I decided not to go to the post office first thing this morning because I had a phone message from the Korean government yesterday saying there would be a big snow storm. I know from experience the best time to go out when it snows is not first thing in the morning, especially in Seoul. If you go out in the morning in Seoul anytime, you will hit a traffic jam and a 30 minute trip might take you two hours. If you wait until a little later in the day when it snows, the roads are more likely to be clear. I left about noon to go to the post office, in Korean, Uchegook.
I wore my coat, hat, scarf, and gloves because I knew it would be cold. As I walked out of my apartment, I looked down to the street, and I had chosen right waiting. There was snow, but the street were clear. As I got in the elevator, a terrible smell hit my nose! Some Korean woman was cooking! She had used too much chili spice as most of them do, and I could tell from the smell. The smell was so bad it made me kind of queasy, but I got out of the elevator soon and felt better.
When I made it to the parking lot, there was still lots of snow everywhere. My car was covered with snow, and I had to take time to uncover my car before I could go anywhere, Thankfully, nothing was frozen. It was just snow, so it was easy. I got in the car and turned on my Bing Cosby Christmas CD. As I went down the street, he was singing Rudolf the Red Nosed Reindeer. In my car, it was American Christmas, but out of my car, it was Korea.
There is a post office closer to my house than the one I went to, but I am used to the one I went to because I have been going there ever since I came to Korea. It is over by the university where I taught several years. It also has a parking lot which is unusual in Korea. Many places don’t have parking lots, and I appreciate this post office having a parking lot, so I really don’t want to change to one that might not have a parking lot. I actually took a picture of the post office, but I can’t find it now.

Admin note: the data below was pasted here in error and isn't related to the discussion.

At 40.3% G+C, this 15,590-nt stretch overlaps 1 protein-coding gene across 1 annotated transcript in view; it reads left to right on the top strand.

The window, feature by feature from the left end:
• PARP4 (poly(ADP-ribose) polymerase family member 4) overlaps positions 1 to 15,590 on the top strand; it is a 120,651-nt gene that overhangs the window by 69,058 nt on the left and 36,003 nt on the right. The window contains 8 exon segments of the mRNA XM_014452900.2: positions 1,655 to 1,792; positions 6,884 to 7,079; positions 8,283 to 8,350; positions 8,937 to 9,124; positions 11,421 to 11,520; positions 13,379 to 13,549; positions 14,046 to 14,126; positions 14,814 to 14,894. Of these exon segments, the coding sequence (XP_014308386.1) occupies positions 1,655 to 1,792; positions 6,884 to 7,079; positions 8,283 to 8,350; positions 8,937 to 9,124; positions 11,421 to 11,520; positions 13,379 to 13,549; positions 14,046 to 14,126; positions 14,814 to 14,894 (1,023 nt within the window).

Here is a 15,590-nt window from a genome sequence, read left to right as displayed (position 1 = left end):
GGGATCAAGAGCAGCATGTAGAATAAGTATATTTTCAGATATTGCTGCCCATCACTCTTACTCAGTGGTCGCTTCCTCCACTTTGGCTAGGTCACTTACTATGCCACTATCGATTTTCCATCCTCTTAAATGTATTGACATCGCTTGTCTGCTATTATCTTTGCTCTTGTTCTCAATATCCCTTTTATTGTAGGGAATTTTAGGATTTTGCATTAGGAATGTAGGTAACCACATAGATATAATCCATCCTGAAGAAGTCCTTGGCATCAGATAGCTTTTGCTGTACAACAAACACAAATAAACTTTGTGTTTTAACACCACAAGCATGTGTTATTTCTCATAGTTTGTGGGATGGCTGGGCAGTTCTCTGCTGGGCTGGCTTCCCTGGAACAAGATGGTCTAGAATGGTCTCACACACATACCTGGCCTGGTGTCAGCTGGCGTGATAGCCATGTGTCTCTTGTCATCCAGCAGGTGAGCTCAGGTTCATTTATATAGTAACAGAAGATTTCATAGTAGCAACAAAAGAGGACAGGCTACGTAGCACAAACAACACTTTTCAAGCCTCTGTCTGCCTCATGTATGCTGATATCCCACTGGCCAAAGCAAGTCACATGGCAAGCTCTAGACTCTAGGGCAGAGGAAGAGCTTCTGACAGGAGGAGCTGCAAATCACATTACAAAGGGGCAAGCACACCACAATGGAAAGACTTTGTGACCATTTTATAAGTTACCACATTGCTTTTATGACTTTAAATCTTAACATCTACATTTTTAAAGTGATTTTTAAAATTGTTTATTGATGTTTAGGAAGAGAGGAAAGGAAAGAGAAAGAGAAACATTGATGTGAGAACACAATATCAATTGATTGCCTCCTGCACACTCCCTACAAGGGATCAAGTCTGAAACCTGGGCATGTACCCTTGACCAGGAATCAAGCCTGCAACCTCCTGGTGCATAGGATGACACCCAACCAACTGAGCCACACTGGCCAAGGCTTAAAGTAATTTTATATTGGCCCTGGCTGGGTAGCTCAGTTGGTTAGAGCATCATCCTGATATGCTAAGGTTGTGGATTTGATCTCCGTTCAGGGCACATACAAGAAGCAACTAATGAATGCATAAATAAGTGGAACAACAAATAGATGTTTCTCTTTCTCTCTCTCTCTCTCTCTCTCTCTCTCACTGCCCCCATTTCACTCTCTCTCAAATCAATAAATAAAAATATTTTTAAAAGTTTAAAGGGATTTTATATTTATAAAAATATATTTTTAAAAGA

I didn’t bring any boxes with me, just the gifts and addresses. I can buy my boxes cheap at the post office, and there is free tape to tape the box up. I got some boxes and began packing them with Christmas gifts. I was getting too hot, so I took my hat, my scarf, and my coat off. I had left my gloves in the car. After everything got into boxes, I knew I had to fill out some forms, so I went to the place where forms are filled out and found the appropriate forms and filled them out.
Next, I had to take a number and wait. When my number came up, I went up to the counter, and the little lady behind the counter chattered on to me in Korean asking me all kinds of questions about what I was sending. Finally, everything was finished, and I was ready to go home.
On the was home, I took some pictures for you of some interesting things I saw on the way thinking this is the kind of thing people from the west would like to see because these thing make Korea unique. My packages are in the mail, and my kids who live outside of Korea will be having a good Christmas from me. If I can’t be with them at Christmas, at least I can send gifts.